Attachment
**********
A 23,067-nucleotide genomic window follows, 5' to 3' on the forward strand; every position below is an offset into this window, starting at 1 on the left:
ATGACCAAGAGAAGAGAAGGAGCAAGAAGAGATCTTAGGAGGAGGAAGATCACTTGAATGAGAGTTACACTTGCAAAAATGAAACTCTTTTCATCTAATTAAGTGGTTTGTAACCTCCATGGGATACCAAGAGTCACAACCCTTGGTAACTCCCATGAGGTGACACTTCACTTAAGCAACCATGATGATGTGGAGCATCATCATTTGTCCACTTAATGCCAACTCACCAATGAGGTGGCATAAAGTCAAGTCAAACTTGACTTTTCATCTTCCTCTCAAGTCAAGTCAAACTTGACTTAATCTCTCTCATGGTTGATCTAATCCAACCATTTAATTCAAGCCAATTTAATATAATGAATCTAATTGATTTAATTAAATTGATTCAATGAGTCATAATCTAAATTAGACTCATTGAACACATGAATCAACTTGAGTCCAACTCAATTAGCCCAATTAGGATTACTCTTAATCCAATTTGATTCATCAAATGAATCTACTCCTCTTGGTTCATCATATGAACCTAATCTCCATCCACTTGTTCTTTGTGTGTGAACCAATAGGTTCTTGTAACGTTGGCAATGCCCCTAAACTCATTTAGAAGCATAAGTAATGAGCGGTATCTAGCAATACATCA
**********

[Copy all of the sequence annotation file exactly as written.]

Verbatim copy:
A 23,067-nucleotide genomic window follows, 5' to 3' on the forward strand; every position below is an offset into this window, starting at 1 on the left:
ATGACCAAGAGAAGAGAAGGAGCAAGAAGAGATCTTAGGAGGAGGAAGATCACTTGAATGAGAGTTACACTTGCAAAAATGAAACTCTTTTCATCTAATTAAGTGGTTTGTAACCTCCATGGGATACCAAGAGTCACAACCCTTGGTAACTCCCATGAGGTGACACTTCACTTAAGCAACCATGATGATGTGGAGCATCATCATTTGTCCACTTAATGCCAACTCACCAATGAGGTGGCATAAAGTCAAGTCAAACTTGACTTTTCATCTTCCTCTCAAGTCAAGTCAAACTTGACTTAATCTCTCTCATGGTTGATCTAATCCAACCATTTAATTCAAGCCAATTTAATATAATGAATCTAATTGATTTAATTAAATTGATTCAATGAGTCATAATCTAAATTAGACTCATTGAACACATGAATCAACTTGAGTCCAACTCAATTAGCCCAATTAGGATTACTCTTAATCCAATTTGATTCATCAAATGAATCTACTCCTCTTGGTTCATCATATGAACCTAATCTCCATCCACTTGTTCTTTGTGTGTGAACCAATAGGTTCTTGTAACGTTGGCAATGCCCCTAAACTCATTTAGAAGCATAAGTAATGAGCGGTATCTAGCAATACATCA